Commercial farmers use compost tea to add living micro-organisms to their fields that are heavily fertilized with chemicals. If they don't, the soil becomes barren. For a field that hasn't been too abused with chemicals, the application rate is 5 gallons per acre.
Professionally, teas aren't used for their major nutrients content. (NPK)

Teas can be aerated and non-aerated, and different recipes can be used to fit the desired application.

I wonder if the use of compost tea for the micro-organisms is redundant when used on growing mediums of high compost content like MM.

Using teas as a foliar spray is another topic altogether.
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Re: tomatoes are looking bad

Post  camprn on 5/31/2013, 3:16 pm

boffer wrote:
I wonder if the use of compost tea for the micro-organisms is redundant when used on growing mediums of high compost content like MM.

Using teas as a foliar spray is another topic altogether.
I would have to say it would not be redundant for 1st or 2nd year beds. When you get to the 3rd year there is virtually no MM left, which is perfectly fine. If the plants are not giving signs of being hungry, there is no real reason to feed them. That is the simplest way for me to put it.

After a few years and when you get to know your plants and your growing year, you may anticipate the needs of certain plants that are in particular heavy feeders.
Another good reason to keep a garden journal.

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Re: tomatoes are looking bad

Post  jazzycat on 5/31/2013, 4:17 pm

camprn I keep a journal but it's mostly with pictures. I think I need to start writing in it more. I believe it will be very valuable to me next year.

boffer, I got most of the information about compost tea from John Kohler, and because I don't have an actual compost pile yet, I buy the tea blend from Boogie Brew. I really those guys. Smile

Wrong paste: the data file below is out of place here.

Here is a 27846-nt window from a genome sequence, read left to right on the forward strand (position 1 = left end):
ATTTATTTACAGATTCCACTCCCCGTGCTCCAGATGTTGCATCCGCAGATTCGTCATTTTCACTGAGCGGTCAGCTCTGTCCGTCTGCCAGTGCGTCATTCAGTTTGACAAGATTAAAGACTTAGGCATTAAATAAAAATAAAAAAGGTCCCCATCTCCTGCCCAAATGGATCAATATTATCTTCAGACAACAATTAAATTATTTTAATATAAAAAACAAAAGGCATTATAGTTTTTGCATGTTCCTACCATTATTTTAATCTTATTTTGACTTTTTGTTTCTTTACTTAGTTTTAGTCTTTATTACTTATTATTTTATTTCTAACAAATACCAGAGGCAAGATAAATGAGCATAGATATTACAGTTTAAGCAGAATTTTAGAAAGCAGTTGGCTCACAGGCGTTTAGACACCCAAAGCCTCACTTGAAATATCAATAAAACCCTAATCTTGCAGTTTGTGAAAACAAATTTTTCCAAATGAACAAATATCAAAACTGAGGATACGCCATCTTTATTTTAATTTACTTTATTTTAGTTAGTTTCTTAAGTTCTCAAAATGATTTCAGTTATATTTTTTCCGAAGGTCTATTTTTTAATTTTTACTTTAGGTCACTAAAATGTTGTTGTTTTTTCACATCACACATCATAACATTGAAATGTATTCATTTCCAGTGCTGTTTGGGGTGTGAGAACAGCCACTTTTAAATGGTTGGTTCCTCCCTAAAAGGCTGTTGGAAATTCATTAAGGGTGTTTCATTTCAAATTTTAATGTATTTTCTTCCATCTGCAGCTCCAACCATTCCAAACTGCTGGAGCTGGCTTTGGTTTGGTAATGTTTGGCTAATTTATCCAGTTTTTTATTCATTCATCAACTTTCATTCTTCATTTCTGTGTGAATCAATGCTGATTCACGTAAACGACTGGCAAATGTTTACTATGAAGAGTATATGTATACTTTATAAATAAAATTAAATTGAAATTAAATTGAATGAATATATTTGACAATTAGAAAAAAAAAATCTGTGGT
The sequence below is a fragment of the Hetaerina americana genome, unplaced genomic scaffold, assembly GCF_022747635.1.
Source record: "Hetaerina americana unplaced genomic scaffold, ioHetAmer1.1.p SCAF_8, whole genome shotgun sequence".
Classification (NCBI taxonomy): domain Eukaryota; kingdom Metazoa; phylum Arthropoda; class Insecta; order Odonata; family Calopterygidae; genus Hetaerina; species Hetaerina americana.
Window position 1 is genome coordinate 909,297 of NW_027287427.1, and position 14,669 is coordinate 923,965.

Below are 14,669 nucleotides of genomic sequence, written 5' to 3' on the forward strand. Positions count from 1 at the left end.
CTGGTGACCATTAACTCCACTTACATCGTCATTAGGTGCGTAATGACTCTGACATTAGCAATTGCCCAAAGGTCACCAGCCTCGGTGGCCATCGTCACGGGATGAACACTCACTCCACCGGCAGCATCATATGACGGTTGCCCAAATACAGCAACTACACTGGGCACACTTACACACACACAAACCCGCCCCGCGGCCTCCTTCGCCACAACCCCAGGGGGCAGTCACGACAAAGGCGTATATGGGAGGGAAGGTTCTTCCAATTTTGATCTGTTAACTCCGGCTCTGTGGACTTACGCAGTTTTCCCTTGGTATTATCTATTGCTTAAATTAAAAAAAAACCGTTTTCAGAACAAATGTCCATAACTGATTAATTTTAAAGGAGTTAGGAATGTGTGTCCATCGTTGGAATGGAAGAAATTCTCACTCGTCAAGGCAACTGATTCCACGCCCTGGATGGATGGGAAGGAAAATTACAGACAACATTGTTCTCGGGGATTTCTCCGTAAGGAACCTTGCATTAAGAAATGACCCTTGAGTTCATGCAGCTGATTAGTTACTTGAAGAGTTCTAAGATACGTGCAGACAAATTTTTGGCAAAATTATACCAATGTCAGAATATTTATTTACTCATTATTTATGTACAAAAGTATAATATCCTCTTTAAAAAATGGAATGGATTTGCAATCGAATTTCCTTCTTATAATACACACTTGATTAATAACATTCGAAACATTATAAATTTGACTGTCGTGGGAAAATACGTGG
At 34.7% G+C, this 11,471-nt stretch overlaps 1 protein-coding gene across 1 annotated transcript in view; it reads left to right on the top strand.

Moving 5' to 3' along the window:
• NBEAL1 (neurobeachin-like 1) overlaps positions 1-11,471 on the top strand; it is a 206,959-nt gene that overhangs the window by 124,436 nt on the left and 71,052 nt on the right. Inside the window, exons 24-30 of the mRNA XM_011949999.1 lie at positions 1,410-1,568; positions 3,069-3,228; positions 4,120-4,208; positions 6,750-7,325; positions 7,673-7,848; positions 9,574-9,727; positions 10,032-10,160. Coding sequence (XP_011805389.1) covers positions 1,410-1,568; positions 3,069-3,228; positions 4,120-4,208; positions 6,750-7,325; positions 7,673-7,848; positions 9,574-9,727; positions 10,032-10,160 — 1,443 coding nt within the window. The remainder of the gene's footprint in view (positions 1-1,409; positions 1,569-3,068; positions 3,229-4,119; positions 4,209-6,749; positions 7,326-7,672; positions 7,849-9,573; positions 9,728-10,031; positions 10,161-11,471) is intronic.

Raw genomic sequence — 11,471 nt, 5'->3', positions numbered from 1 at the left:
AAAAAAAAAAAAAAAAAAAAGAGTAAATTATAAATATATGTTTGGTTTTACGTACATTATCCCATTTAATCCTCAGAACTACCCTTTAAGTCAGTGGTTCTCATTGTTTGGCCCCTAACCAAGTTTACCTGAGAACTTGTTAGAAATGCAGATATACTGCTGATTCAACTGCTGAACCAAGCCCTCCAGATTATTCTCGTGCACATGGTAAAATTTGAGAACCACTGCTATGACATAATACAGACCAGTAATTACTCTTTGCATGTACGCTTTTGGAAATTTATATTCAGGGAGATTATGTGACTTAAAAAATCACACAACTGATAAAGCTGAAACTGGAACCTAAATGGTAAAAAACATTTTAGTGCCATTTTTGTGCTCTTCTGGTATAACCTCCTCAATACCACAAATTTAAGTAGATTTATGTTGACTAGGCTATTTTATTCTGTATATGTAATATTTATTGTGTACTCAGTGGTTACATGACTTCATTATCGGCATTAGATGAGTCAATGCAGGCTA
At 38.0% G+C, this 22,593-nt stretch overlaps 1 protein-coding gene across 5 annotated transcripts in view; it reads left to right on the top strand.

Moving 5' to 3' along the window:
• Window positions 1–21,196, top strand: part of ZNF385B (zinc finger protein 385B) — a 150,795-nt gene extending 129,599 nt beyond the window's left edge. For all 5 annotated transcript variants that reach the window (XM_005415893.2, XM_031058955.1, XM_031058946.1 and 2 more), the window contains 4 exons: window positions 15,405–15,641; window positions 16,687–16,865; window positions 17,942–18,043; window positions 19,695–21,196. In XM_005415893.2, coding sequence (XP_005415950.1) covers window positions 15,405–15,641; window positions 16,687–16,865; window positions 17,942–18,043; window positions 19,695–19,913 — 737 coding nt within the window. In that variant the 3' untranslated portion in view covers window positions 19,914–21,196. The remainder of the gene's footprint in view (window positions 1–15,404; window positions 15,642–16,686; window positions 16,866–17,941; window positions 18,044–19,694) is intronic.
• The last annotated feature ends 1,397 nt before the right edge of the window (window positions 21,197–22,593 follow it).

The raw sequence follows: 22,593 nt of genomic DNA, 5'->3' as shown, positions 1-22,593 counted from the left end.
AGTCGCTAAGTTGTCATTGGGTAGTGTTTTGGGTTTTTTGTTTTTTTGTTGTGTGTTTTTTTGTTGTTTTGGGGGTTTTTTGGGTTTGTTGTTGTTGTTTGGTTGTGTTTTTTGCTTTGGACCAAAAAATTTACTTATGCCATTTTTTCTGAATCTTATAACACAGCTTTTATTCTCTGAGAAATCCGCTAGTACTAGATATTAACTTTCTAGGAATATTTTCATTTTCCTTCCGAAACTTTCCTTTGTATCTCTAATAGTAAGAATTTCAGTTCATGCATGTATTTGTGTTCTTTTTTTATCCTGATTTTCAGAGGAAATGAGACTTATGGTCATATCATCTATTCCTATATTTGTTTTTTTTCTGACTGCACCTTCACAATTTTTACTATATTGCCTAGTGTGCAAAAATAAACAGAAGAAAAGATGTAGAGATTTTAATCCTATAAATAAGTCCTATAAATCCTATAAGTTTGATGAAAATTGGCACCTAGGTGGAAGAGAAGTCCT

So if farmers are using the tea 5 gallons per acre, maybe I am using about the right amount. Maybe I could even use less. I'm going to us it as a foliar spray next time, along with putting it in the soil.

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Re: tomatoes are looking bad

Post  plantoid on 5/31/2013, 4:26 pm

Boffer,
Re your last post here.
Teas.. the bacteria that breaks down the matter in the soils / beds they will " build " the soil / bed and also decay according to the weather and the bed make up.
So I don't think you've any worries unless you're flooding the area daily with buckets of tea and even then I feel it would will show up as rotting plants in the first instance.
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Re: tomatoes are looking bad

Post  llama momma on 5/31/2013, 4:37 pm

jazzycat wrote: I did use a LOT of worm castings.)

You can over use worm castings and stunt plant growth. Just thought I'd throw that in the mix too!!
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Re: tomatoes are looking bad

Post  jazzycat on 6/7/2013, 9:45 pm

llama momma wrote:
jazzycat wrote: I did use a LOT of worm castings.)

You can over use worm castings and stunt plant growth. Just thought I'd throw that in the mix too!!

hmmmm... how much is too much? I used it as one of my compost blends. I used less than everything else, but not by a lot.

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Re: tomatoes are looking bad

Post  sanderson on 6/8/2013, 12:15 am

Jazzycat, Sanderson here. Earlier in this thread, I described what I did to try to save some of my tomatoes that were in large pots. They are definitely improving. New growths are looking normal. Also, earlier this week, I added playground bark, plain old chipped up virgin forest trees. Light colored. I hope you get your back to health.
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Re: tomatoes are looking bad

Post  jazzycat on 6/8/2013, 2:11 am

bnoles wrote:Hi Jazzy,

I have all of my tomatoes in self watering 5 gallon buckets and on a automatic self watering system. I top water about twice a week and also give them a cup full of compost tea every week to 10 days. I have no pest or plant issues of any nature and they have grown almost twice my expectations and are loaded with fruits. I keep all the lower leaves and branches trimmed for air circulation. I am thinking of giving them a calcium snack which will keep them healthy and ward off any chance of BER.

I don't feel that I am doing anything too special, but thought I would offer up my routine so you have something to compare to.

Good luck and I hope you can correct the problem soon.